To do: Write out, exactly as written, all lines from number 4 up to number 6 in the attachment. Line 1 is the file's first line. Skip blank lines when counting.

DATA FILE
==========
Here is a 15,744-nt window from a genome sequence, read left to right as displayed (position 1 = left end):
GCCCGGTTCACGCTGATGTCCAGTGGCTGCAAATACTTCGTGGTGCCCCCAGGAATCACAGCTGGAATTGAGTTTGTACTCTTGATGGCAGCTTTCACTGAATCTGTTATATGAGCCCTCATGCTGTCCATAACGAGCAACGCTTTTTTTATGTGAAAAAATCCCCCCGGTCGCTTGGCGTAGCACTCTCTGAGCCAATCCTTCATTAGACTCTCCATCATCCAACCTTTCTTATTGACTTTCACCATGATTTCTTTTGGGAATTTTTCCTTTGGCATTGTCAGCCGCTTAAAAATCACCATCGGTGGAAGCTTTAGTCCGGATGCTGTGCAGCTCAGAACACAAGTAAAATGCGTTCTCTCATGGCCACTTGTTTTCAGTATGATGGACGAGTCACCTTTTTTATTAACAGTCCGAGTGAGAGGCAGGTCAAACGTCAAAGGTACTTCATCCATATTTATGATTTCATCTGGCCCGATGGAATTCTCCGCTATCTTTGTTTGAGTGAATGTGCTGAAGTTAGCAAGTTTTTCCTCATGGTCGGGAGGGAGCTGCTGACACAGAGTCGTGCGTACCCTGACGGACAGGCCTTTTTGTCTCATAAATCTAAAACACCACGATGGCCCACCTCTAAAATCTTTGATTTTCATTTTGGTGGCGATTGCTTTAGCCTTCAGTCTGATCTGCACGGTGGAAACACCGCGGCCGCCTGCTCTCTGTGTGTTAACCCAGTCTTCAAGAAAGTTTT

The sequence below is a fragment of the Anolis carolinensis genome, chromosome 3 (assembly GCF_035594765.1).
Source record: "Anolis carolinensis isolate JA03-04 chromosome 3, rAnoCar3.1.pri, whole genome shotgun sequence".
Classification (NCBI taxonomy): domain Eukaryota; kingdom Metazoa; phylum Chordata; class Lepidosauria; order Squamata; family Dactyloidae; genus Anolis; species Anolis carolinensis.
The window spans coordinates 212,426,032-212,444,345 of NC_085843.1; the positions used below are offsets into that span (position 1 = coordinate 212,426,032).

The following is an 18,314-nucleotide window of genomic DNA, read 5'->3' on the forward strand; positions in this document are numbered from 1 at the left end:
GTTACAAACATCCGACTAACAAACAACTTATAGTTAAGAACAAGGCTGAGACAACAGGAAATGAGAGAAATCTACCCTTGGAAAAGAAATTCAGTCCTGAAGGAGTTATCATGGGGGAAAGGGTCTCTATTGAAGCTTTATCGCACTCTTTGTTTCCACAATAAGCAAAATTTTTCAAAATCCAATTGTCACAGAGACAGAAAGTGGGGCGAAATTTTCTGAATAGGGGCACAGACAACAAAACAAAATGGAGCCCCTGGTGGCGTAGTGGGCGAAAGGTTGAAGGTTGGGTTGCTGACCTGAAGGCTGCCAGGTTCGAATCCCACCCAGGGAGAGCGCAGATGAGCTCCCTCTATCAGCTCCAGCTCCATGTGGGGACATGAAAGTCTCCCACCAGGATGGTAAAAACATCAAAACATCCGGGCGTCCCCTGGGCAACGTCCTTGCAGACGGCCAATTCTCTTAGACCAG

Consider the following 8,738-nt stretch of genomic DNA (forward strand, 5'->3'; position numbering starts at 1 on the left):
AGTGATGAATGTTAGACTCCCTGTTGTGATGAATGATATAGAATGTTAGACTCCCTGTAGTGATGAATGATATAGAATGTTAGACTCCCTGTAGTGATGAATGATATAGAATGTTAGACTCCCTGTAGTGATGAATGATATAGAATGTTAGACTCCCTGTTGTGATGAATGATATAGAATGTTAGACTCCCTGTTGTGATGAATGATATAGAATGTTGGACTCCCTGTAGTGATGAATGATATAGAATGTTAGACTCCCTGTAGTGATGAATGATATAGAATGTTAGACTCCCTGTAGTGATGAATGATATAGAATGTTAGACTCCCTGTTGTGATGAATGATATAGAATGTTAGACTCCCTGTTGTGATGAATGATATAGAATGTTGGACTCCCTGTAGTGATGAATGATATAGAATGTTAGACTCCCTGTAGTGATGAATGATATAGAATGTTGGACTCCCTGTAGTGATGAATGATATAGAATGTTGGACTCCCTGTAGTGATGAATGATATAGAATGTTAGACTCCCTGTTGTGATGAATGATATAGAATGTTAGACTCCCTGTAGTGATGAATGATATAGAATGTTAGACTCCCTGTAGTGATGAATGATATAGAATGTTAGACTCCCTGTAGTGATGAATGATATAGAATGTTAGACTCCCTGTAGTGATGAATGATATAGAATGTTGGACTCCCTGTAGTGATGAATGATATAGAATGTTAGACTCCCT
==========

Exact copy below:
Source record: "Anolis carolinensis isolate JA03-04 chromosome 3, rAnoCar3.1.pri, whole genome shotgun sequence".
Classification (NCBI taxonomy): domain Eukaryota; kingdom Metazoa; phylum Chordata; class Lepidosauria; order Squamata; family Dactyloidae; genus Anolis; species Anolis carolinensis.
The window spans coordinates 212,426,032-212,444,345 of NC_085843.1; the positions used below are offsets into that span (position 1 = coordinate 212,426,032).